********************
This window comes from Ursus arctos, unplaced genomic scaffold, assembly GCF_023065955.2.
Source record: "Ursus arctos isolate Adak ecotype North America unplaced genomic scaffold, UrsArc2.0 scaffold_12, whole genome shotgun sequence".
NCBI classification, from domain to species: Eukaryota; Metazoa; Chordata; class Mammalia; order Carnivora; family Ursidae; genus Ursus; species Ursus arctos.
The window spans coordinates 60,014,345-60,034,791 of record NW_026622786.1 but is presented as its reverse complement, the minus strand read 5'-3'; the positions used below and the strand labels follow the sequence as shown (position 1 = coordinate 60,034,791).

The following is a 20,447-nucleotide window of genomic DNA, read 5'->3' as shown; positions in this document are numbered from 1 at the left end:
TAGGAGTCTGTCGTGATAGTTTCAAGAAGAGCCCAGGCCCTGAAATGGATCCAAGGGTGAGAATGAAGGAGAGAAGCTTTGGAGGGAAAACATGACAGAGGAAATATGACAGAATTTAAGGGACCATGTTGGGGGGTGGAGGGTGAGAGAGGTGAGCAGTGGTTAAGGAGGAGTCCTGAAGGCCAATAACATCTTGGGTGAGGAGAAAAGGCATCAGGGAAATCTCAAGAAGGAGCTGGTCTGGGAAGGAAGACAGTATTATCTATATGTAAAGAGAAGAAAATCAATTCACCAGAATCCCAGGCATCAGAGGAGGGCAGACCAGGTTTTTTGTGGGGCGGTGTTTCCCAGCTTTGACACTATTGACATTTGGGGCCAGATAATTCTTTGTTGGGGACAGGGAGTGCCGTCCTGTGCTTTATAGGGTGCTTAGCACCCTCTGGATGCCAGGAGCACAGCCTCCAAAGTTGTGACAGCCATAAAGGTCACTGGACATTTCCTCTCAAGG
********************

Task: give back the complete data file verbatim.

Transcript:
This window comes from Ursus arctos, unplaced genomic scaffold, assembly GCF_023065955.2.
Source record: "Ursus arctos isolate Adak ecotype North America unplaced genomic scaffold, UrsArc2.0 scaffold_12, whole genome shotgun sequence".
NCBI classification, from domain to species: Eukaryota; Metazoa; Chordata; class Mammalia; order Carnivora; family Ursidae; genus Ursus; species Ursus arctos.
The window spans coordinates 60,014,345-60,034,791 of record NW_026622786.1 but is presented as its reverse complement, the minus strand read 5'-3'; the positions used below and the strand labels follow the sequence as shown (position 1 = coordinate 60,034,791).

The following is a 20,447-nucleotide window of genomic DNA, read 5'->3' as shown; positions in this document are numbered from 1 at the left end:
TAGGAGTCTGTCGTGATAGTTTCAAGAAGAGCCCAGGCCCTGAAATGGATCCAAGGGTGAGAATGAAGGAGAGAAGCTTTGGAGGGAAAACATGACAGAGGAAATATGACAGAATTTAAGGGACCATGTTGGGGGGTGGAGGGTGAGAGAGGTGAGCAGTGGTTAAGGAGGAGTCCTGAAGGCCAATAACATCTTGGGTGAGGAGAAAAGGCATCAGGGAAATCTCAAGAAGGAGCTGGTCTGGGAAGGAAGACAGTATTATCTATATGTAAAGAGAAGAAAATCAATTCACCAGAATCCCAGGCATCAGAGGAGGGCAGACCAGGTTTTTTGTGGGGCGGTGTTTCCCAGCTTTGACACTATTGACATTTGGGGCCAGATAATTCTTTGTTGGGGACAGGGAGTGCCGTCCTGTGCTTTATAGGGTGCTTAGCACCCTCTGGATGCCAGGAGCACAGCCTCCAAAGTTGTGACAGCCATAAAGGTCACTGGACATTTCCTCTCAAGG